For the Auckland region, it’s $4.29 billion by 2040, according to a new PricewaterhouseCoopers study commissioned by public agency Sea+City Projects and released by Minister of Transport, Steven Joyce. Job wise, the report projects an additional 40,100 jobs will be attributed to the redevelopment.
The purpose of the study is to estimate the economic contribution of the Waterfront to the Auckland Region in 2040, and to determine what share of this contribution would not be achieved without a redeveloped Waterfront.
The redevelopment is something Waterfront Development Agency chief executive John Dalzell describes as having the possibility to be “...the most important urban redevelopment project New Zealand has seen”.
Dalzell says the economic success of cities is largely dependent on the skill levels of its workers and this means cities must be attractive places to both live and work.
“We are developing a social, cultural, heritage and environment showcase on our waterfront. This will not only attract the investment we need, but create a prime destination for people and will be a significant contributor to a more productive Auckland economy. This benefits all New Zealand,” he says. “Our target will be to attract innovative enterprises, with a focus on start-ups and fast growth businesses.”
The PricewaterhouseCoopers study estimates that the planned redevelopment of the Auckland waterfront will drive the following economic benefits for Auckland in 2040:
Direct fulltime jobs comprise:
• 13,600 employed in waterfront businesses
• 3,440 employed directly across Auckland as a result of the cruise industry
• 1,800 employed as a result of visitors to Auckland staying another half day to enjoy the atmosphere and activities on the redeveloped waterfront
• 950 employed as a result of major events planned for the waterfront.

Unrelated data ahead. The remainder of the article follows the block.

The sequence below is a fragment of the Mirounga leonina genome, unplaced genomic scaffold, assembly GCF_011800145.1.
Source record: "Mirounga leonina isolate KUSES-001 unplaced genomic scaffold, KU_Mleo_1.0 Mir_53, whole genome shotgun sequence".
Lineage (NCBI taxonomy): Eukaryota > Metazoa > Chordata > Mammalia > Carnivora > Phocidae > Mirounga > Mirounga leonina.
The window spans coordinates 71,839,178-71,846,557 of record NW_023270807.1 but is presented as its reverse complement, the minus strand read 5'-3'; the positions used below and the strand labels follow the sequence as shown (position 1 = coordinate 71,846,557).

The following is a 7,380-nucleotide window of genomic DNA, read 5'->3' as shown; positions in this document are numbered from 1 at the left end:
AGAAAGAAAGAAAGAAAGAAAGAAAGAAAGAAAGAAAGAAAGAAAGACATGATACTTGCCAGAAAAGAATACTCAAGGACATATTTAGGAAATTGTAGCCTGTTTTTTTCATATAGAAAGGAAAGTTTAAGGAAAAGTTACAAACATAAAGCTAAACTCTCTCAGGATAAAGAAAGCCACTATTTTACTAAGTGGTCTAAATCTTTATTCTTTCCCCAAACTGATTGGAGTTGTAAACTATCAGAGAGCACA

The report applies a multiplier analysis to estimate the economy-wide impact of a change in production or employment in a particular industry. It also measures for the first time the benefits of a high quality, design-led approach to a diverse urban community on the harbour’s edge (known as agglomeration or clustering benefits).
The report also lists the following benefits, some of which fall into social and environmental categories, but which the report says will impact on the economic picture:
Direct economic benefits
A revitalised tourism industry; development and maintenance of skills in the Auckland Region; support for a diversity of employment and visitor attraction opportunities; stimulation of the fishing and water sport industries; and the generation of private benefits through increased property values in and around the Waterfront.
Increased liveability and attractiveness
Achieved by raising quality of life; improving lifestyle choices; and changing the urban landscape.
A sense of place and a raised profile
Achieved through building a brand; generation of international business opportunities; renewal of New Zealand’s clean and green image through its main gateway city; and the establishment of a unique environment for social interaction.
Environmental and health benefits
Through greater use of walking, cycling and public transport; green design; brownfield improvement; and greater visual appeal.
The report states that through community spaces, green areas and better walkways, the redevelopment will enable residents, workers and visitors to gather, interact socially and build better and stronger relationships. Public spaces will enhance the sense of belonging, creating a strong sense of ownership within the community.
The report in full can be found HERE.
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